Saturday, November 19, 2011
I can't blame them for not publishing this: my letter is playing small ball on an otherwise insightful piece. Still, in reading this review I came to the realization that environmental economists are misguided in prescribing national energy taxes as a cure to the negative side effects of energy consumption - it's a global issue and individual nations acting on their own can't do much to fix it. p.s. I added some pictures at the bottom to depict the scenario I inadequately described in the second paragraph.
To the Editors:
Dr. Nordhaus introduces an important explanation of the global oil market with his bath tub analogy, but his ultimate policy proposal is unfortunately inconsistent with the analogy. He proposes that the US implement a tax on oil consumption to ensure that its full social cost is paid for by the consumer. However, the very insight his analogy provides is that the oil market is fully globalized; accordingly, an oil tax would need to be imposed on all oil consumers to be effective, not merely US oil consumers.
Consider the effect of a US-only oil tax. The cost of oil in the US increases, decreasing US oil consumption. But while the cost increase is localized, as the bath tub view notes the demand drop is felt globally, driving down the global price of oil. This in turn drives up non-US oil consumption and negates the positive environmental effects of the US oil tax.
No matter where in the world energy is consumed, its environmental costs are felt globally. Therefore, only a globally-coordinated response can effectively deal with the social costs of energy. Moreover, this is likely to be a more palatable approach for those concerned with putting the US at a competitive disadvantage to its trading partners. Indeed, this could be the (all-too) rare case where political expediency and effective environmental policy coincide.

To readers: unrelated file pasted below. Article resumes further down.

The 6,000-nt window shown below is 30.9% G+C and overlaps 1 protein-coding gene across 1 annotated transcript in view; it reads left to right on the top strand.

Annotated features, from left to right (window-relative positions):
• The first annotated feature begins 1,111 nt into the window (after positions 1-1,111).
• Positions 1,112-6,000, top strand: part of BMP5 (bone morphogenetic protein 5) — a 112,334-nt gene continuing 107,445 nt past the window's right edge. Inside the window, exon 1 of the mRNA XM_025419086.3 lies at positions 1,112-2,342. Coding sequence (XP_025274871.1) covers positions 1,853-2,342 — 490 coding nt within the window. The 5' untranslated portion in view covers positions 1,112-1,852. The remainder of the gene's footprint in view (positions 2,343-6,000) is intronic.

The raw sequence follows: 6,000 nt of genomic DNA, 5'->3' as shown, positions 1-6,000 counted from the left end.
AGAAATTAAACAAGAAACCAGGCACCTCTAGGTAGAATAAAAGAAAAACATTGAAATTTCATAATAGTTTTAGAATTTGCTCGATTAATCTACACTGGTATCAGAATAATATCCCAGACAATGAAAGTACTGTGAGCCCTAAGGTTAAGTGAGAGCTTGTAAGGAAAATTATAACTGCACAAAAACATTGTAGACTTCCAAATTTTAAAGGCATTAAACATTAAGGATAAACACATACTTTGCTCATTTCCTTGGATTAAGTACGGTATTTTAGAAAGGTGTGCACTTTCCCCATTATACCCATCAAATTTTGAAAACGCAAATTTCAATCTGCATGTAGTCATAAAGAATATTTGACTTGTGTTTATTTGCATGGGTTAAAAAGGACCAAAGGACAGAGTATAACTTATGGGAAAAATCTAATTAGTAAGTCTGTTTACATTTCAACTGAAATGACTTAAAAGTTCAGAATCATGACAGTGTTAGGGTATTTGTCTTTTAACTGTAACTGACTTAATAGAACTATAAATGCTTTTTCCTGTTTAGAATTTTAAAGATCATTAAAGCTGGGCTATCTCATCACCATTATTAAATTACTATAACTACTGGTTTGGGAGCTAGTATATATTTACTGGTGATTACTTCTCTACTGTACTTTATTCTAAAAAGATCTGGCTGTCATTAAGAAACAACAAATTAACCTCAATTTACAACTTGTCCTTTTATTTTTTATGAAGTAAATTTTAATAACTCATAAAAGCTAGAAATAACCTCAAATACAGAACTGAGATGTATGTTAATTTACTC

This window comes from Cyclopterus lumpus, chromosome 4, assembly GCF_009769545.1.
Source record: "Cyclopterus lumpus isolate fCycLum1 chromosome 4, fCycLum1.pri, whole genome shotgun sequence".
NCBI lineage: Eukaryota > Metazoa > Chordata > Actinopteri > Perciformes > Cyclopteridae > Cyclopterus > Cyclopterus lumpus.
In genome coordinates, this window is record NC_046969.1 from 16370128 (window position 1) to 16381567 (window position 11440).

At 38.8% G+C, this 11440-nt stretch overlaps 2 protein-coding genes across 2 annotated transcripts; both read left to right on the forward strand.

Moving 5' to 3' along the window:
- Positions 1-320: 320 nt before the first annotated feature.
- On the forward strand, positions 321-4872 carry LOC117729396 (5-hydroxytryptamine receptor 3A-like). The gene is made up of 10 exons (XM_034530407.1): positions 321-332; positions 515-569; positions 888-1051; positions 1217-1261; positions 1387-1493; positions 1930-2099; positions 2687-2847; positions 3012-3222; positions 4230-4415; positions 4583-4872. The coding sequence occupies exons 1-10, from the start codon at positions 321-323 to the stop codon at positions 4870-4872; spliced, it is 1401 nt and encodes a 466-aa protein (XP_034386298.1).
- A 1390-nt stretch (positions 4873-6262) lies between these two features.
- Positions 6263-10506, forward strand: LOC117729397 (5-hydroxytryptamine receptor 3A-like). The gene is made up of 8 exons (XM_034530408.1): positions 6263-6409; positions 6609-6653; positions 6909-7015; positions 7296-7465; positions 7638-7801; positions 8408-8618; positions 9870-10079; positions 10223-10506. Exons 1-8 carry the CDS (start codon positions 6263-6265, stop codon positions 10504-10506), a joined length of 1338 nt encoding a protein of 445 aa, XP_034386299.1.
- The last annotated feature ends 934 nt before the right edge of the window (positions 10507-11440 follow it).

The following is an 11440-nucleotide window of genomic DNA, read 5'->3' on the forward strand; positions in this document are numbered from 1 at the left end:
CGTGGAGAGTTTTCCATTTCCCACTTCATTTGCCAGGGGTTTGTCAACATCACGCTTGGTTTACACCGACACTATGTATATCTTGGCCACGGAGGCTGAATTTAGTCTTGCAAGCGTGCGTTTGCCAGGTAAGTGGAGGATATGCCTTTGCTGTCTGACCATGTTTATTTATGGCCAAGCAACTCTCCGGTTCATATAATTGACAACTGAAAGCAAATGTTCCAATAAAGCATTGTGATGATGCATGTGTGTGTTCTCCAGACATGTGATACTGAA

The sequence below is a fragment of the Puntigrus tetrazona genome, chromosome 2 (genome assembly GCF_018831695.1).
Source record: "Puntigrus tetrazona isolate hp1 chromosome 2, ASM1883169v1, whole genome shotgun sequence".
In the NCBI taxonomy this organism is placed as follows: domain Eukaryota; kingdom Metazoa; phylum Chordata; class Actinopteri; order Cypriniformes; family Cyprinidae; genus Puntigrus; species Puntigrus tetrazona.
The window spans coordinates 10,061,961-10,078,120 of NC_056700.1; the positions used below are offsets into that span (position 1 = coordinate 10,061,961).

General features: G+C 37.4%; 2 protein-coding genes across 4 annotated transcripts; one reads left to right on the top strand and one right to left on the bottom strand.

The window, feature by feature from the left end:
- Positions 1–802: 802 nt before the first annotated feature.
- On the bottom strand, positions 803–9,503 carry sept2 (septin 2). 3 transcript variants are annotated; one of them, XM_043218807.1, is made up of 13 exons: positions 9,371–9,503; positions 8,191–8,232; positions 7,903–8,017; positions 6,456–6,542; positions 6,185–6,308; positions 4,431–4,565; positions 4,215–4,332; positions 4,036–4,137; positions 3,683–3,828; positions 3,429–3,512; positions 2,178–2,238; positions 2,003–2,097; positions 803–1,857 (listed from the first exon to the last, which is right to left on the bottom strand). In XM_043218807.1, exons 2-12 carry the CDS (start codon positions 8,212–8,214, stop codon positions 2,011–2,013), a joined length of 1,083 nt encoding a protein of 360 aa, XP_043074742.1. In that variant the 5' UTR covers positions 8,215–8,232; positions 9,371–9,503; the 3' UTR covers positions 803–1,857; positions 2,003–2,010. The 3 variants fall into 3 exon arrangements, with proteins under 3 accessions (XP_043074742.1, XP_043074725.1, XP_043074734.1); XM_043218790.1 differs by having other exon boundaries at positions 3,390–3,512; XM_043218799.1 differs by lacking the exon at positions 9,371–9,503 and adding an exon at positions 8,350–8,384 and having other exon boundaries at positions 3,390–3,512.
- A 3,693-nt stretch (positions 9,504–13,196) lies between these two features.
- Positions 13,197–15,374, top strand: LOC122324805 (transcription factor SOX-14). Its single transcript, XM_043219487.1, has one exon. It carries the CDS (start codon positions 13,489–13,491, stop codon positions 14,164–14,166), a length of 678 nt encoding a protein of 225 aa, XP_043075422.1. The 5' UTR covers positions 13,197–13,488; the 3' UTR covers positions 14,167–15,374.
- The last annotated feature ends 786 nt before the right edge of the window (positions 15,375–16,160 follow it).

Wednesday, November 9, 2011
Below is my comment on Steven Davidoff's piece in today's New York Times, where he points out that weak oversight by MF Global's board of directors had a role in its spectacular demise. It's a good piece, but unfortunately he kind of phones in the ending, calling for more regulation and noting that "hard questions" need to be asked.
Fortunately, some of the answers aren't so hard to come by: perhaps MF Global's board's oversight wasn't more rigorous because the board was chaired by Corzine himself.
It defies reason to expect a board to meaningfully oversee management on behalf of shareholders when they are effectively overseeing themselves. And yet if only this problem were limited to MF Global; however, the Corporate Library's research indicates that fully two-thirds of the S&P 500 have a board whose chair is also the CEO.
To Mr. Davidoff's call for regulation, readers should be forgiven if they are unenthusiastic about pinning their hopes on Congress. Still, shareholders could empower themselves if they could find a way to organize their interests. As it stands, it's surprising to me that we haven't yet seen much shareholder activism from organized labor, as their pension funds are among the biggest corporate investors going. To take the thought one step further, given the longstanding trend to 401k plans (which predominantly invest in mutual funds), index fund providers looking to differentiate themselves should start offering funds that will take more activist roles with their proxy votes. Given that Federal Reserve studies show that a majority of all US stock is owned either by pension funds or mutual funds, these vehicles have great potential as voices for shareholder interests.